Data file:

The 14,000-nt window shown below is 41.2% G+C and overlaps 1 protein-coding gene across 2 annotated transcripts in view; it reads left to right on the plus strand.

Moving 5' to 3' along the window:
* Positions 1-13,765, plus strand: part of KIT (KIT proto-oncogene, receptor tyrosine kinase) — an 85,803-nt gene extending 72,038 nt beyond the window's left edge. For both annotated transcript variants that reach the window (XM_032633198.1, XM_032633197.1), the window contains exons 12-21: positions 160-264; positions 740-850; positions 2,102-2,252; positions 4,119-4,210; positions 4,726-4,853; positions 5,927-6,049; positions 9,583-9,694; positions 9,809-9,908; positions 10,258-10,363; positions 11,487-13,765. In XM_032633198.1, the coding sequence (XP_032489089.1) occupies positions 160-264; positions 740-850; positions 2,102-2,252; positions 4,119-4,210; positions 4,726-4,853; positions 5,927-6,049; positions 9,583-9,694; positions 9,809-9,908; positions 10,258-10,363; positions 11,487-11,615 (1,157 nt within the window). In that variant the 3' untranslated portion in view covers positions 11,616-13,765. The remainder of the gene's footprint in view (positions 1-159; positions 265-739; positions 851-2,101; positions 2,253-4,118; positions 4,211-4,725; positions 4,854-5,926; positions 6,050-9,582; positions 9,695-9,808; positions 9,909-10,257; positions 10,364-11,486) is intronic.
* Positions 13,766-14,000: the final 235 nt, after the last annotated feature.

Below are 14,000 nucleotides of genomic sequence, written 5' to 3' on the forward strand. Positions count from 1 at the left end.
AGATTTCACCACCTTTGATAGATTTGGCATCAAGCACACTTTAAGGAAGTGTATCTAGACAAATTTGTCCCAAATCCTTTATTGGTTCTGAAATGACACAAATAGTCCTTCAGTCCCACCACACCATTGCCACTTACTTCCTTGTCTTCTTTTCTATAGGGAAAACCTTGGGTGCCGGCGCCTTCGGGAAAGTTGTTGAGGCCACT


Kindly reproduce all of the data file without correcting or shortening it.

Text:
The 14,000-nt window shown below is 41.2% G+C and overlaps 1 protein-coding gene across 2 annotated transcripts in view; it reads left to right on the plus strand.

Moving 5' to 3' along the window:
* Positions 1-13,765, plus strand: part of KIT (KIT proto-oncogene, receptor tyrosine kinase) — an 85,803-nt gene extending 72,038 nt beyond the window's left edge. For both annotated transcript variants that reach the window (XM_032633198.1, XM_032633197.1), the window contains exons 12-21: positions 160-264; positions 740-850; positions 2,102-2,252; positions 4,119-4,210; positions 4,726-4,853; positions 5,927-6,049; positions 9,583-9,694; positions 9,809-9,908; positions 10,258-10,363; positions 11,487-13,765. In XM_032633198.1, the coding sequence (XP_032489089.1) occupies positions 160-264; positions 740-850; positions 2,102-2,252; positions 4,119-4,210; positions 4,726-4,853; positions 5,927-6,049; positions 9,583-9,694; positions 9,809-9,908; positions 10,258-10,363; positions 11,487-11,615 (1,157 nt within the window). In that variant the 3' untranslated portion in view covers positions 11,616-13,765. The remainder of the gene's footprint in view (positions 1-159; positions 265-739; positions 851-2,101; positions 2,253-4,118; positions 4,211-4,725; positions 4,854-5,926; positions 6,050-9,582; positions 9,695-9,808; positions 9,909-10,257; positions 10,364-11,486) is intronic.
* Positions 13,766-14,000: the final 235 nt, after the last annotated feature.

Below are 14,000 nucleotides of genomic sequence, written 5' to 3' on the forward strand. Positions count from 1 at the left end.
AGATTTCACCACCTTTGATAGATTTGGCATCAAGCACACTTTAAGGAAGTGTATCTAGACAAATTTGTCCCAAATCCTTTATTGGTTCTGAAATGACACAAATAGTCCTTCAGTCCCACCACACCATTGCCACTTACTTCCTTGTCTTCTTTTCTATAGGGAAAACCTTGGGTGCCGGCGCCTTCGGGAAAGTTGTTGAGGCCACT